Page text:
Every Wednesday during Term 2, Year 6 have been busy building as part of their STEM learning. This time, though, there are no cardboard off-cuts or hot glue guns and masking tape. Year 6 are creating a virtual playground for the rest of the Junior School to play in, using Minecraft for Education. Teams have been created to build six lands within a virtual playground that will offer students the opportunity to learn, play and engage with activities that relate to each of the different lands (Adventure, Art, Story, Food, Future and Medieval Land). Within each land, students will build and interact with activities with the aim of collecting house points. Students will register their participation using tools within Minecraft and then submit to a dedicated house chest, where their participation will be tallied. As the content creators of this playground, Year 6 have taken complete ownership of the project and are eager to release their creation to the rest of the Junior School ready for Term 3.

As their class teacher, it has been an incredible experience to orchestrate and observe the learning that is taking place during our sessions together. At first glance, it would be easy to assume that the students are simply playing, with many students already very comfortable within the platform, as gamers by choice. However, if you take some time to genuinely observe, you quickly notice that there are some very special moments that occur when you let students take control of their learning. Over the course of this unit of work I have observed the following skills and dispositions utilised by Year 6:

Persistence – Every student takes time to build and iterate their designs. At times, to be expected, errors are made, blocks are destroyed, or placed in incorrect spots. Sometimes, entire areas of the land are accidently destroyed. Each and every time, students take control of the situation and fix it – no tears, no anger, no accusations and blaming – they just fix it because it needs to be worked out.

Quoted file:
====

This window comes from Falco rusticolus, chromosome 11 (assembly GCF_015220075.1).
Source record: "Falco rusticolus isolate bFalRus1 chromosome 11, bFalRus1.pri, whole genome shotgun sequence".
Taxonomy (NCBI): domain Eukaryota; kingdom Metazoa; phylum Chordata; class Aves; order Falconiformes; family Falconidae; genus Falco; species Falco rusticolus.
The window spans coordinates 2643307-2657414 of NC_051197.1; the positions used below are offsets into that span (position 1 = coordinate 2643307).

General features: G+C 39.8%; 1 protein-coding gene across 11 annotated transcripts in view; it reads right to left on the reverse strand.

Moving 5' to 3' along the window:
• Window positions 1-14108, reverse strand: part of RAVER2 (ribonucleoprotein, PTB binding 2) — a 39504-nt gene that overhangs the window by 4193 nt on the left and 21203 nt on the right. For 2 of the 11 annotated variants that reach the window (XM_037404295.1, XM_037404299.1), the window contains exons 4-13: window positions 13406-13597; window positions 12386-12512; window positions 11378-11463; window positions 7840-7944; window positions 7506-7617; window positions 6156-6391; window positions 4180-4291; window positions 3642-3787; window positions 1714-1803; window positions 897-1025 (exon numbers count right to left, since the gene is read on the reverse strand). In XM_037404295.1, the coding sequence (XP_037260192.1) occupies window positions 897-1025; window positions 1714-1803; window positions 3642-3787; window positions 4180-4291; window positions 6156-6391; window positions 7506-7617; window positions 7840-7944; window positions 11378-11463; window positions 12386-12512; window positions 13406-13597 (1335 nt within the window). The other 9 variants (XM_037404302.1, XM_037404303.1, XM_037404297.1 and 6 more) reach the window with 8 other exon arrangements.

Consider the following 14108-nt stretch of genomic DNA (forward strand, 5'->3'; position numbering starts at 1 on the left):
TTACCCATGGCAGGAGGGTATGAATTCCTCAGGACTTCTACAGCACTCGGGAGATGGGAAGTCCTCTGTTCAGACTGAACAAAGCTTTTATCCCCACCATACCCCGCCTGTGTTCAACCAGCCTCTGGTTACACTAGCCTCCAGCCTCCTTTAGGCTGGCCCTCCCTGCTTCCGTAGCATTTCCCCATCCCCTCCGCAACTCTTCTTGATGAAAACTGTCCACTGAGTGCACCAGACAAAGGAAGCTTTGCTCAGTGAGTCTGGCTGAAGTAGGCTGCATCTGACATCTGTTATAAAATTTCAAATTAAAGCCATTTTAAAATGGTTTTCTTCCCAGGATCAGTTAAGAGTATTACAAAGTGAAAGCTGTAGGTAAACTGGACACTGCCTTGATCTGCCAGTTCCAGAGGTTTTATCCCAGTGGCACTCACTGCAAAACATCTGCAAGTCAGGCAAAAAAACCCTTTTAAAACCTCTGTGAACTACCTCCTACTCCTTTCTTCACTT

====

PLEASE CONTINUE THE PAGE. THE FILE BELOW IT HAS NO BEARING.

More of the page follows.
Collaboration – Each group comes together at the start of each session to discuss their goals. They then assign roles to each other to play in their land, building side-by-side or jumping from their assigned build to come and help get a more laborious job done more quickly or to share technical prowess. Decisions are made both strategically and on the fly as each group processes the development of their land. It is seamless collaboration, where each person knows their role and understands how they are contributing to the overall success of their assigned lands.

Creativity – is being demonstrated in boundless amounts. As their teacher, I would be making a huge mistake if I restricted them to my ideas and ‘must haves’ in their lands. When you leave students with an open-ended brief and let them fill in the parts, it is incredible to observe what they come up with. In Minecraft there are no budget constraints or work, health and safety considerations when building!


Resilience – As mentioned, some big mistakes have been made. I am astounded at the level of resilience displayed by those who have made them and, of equal importance, those whom the mistake has impacted. Everyone simply gets over it and does what is needed to fix it.

Communication – Groups constantly chat with each other. Feedback and check-ins with team mates and other teams’ builds is a regular part of a session. The feeling is relaxed yet productive. Sure, at times, they talk to each other about day-to-day issues, but all the while they are actively progressing their lands in readiness for Junior School to come in and play. We have also had one student who has remained at home during this term. No problem, he simply joins the class via Zoom for the start of the lesson and then moves over to FaceTime and uses the chat feature within Minecraft, where his team continue with building and collaboration as if he is right next to them.

Problem-Solving and Ingenuity – Some of the accomplished Minecrafters are bringing their flair to the playground, adding secret doors and buttons that players will interact with. This is not an easy task. It requires skill to lay down the red stone and test to see if the connections all work. Often it means re-mining areas to re-build over the top. For those who are new to Minecraft, they are solving problems related to better understanding the workings of the program at a simpler level. Students are not sitting around defeated and disengaged. They are challenging themselves regularly.

Digital citizenship – We have talked about digital citizenship and the concept of your actions online being representative of you as a person. As you watch the students interact with each other via their Minecraft avatars, you notice that they engage similarly to how they would in a real playground. They are excited to be there. They are respectful and complimentary of others. There is a clear sense of them being in this together. They are contributing to a common goal.

I am very proud to know that Year 6 are the custodians of this Minecraft world and are behaving in an exemplary fashion in order to deliver on their deliverables. If this was your team working for you in the corporate world, you would not be letting them go anytime soon.